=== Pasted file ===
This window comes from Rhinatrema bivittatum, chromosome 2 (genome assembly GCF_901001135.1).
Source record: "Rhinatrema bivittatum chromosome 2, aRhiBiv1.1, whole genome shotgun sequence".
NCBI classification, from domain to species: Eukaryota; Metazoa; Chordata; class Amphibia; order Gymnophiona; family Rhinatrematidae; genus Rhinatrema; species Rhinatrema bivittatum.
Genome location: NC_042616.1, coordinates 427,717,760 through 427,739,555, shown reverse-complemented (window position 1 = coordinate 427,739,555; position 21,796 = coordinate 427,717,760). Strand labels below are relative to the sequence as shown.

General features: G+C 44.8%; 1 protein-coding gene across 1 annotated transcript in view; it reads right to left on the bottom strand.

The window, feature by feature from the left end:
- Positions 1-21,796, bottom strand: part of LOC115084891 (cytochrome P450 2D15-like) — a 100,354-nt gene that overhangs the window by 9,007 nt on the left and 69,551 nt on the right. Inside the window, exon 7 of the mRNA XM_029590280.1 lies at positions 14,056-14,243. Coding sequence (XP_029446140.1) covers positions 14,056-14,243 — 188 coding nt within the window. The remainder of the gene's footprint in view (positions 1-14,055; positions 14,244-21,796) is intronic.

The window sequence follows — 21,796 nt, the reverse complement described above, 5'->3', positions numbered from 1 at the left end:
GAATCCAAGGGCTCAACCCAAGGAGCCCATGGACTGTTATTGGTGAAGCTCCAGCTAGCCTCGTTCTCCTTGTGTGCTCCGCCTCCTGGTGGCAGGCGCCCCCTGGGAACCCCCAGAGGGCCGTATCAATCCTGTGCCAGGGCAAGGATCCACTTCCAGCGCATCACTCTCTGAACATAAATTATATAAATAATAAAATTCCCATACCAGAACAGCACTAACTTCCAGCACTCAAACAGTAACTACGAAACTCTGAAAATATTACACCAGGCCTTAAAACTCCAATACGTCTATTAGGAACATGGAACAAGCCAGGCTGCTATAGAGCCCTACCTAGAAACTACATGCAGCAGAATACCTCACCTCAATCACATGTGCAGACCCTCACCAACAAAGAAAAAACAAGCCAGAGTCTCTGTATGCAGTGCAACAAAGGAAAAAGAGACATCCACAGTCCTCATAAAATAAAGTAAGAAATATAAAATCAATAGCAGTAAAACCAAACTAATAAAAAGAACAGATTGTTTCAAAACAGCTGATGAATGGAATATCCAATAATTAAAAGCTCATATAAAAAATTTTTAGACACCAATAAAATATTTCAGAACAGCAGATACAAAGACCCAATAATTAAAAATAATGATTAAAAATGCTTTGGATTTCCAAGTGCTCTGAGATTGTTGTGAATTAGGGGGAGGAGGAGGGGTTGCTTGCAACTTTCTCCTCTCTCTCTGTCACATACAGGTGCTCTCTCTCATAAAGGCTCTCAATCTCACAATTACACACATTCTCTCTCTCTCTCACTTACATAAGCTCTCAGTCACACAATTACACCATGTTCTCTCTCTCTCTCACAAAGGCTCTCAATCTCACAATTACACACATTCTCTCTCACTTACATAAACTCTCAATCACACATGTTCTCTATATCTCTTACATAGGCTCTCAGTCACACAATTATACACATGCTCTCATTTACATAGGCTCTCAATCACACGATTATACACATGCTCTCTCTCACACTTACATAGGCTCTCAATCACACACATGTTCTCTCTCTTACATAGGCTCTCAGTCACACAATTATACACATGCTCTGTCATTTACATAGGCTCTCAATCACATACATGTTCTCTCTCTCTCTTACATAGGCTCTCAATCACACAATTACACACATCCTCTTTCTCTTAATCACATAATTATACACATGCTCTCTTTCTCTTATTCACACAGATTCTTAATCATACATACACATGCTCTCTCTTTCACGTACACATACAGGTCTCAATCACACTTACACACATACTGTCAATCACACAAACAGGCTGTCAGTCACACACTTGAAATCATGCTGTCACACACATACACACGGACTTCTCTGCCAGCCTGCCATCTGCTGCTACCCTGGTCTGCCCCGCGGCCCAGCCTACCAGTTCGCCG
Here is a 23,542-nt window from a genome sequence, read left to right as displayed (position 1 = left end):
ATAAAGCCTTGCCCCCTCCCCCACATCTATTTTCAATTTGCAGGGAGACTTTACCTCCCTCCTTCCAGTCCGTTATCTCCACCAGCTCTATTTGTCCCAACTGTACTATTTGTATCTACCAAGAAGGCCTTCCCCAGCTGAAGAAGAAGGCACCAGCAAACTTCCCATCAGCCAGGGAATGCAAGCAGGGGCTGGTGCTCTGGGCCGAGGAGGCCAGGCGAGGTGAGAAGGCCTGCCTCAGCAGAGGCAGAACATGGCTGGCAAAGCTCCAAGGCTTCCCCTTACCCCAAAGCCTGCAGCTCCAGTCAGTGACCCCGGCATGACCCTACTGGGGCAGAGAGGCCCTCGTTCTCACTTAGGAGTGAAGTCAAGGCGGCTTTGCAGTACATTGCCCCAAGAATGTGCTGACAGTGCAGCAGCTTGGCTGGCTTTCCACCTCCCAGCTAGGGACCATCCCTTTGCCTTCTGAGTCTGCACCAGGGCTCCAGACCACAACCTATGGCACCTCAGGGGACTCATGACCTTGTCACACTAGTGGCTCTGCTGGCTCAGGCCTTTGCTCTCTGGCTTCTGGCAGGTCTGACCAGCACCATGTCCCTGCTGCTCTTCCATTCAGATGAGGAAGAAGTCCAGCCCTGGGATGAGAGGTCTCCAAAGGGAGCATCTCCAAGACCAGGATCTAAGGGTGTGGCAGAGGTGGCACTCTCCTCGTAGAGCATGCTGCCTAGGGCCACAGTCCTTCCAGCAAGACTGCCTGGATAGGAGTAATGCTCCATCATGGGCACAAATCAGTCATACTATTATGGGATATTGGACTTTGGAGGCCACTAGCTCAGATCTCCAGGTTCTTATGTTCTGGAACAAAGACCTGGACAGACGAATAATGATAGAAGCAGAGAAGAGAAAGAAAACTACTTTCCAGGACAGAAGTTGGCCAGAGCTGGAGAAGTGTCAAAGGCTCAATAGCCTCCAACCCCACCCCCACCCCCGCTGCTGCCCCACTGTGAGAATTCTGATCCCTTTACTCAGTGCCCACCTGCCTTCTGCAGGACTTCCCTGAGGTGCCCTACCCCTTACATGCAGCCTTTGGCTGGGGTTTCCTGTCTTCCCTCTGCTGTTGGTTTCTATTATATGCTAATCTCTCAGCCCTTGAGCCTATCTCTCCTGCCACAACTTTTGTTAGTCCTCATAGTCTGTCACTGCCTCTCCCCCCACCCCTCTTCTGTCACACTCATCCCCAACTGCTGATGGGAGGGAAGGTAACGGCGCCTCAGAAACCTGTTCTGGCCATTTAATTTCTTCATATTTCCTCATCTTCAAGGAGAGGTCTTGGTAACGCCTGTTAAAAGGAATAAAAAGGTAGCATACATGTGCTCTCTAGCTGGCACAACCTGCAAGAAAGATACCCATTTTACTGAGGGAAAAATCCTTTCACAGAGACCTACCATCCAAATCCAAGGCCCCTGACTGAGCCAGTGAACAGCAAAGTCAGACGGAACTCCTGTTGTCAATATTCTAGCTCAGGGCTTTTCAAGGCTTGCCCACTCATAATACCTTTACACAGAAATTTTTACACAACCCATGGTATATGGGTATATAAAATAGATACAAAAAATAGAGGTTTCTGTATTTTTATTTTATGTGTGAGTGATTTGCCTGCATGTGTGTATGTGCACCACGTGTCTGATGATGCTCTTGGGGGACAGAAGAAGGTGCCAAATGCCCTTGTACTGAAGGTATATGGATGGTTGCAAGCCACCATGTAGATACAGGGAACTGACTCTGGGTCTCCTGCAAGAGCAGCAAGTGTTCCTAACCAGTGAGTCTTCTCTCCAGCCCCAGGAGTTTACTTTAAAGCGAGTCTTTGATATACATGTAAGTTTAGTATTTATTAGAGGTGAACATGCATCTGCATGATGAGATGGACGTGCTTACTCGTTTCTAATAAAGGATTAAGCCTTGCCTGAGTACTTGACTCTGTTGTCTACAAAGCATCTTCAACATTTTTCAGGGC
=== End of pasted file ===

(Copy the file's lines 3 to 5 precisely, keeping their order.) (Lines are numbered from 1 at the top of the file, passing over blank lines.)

NCBI classification, from domain to species: Eukaryota; Metazoa; Chordata; class Amphibia; order Gymnophiona; family Rhinatrematidae; genus Rhinatrema; species Rhinatrema bivittatum.
Genome location: NC_042616.1, coordinates 427,717,760 through 427,739,555, shown reverse-complemented (window position 1 = coordinate 427,739,555; position 21,796 = coordinate 427,717,760). Strand labels below are relative to the sequence as shown.

General features: G+C 44.8%; 1 protein-coding gene across 1 annotated transcript in view; it reads right to left on the bottom strand.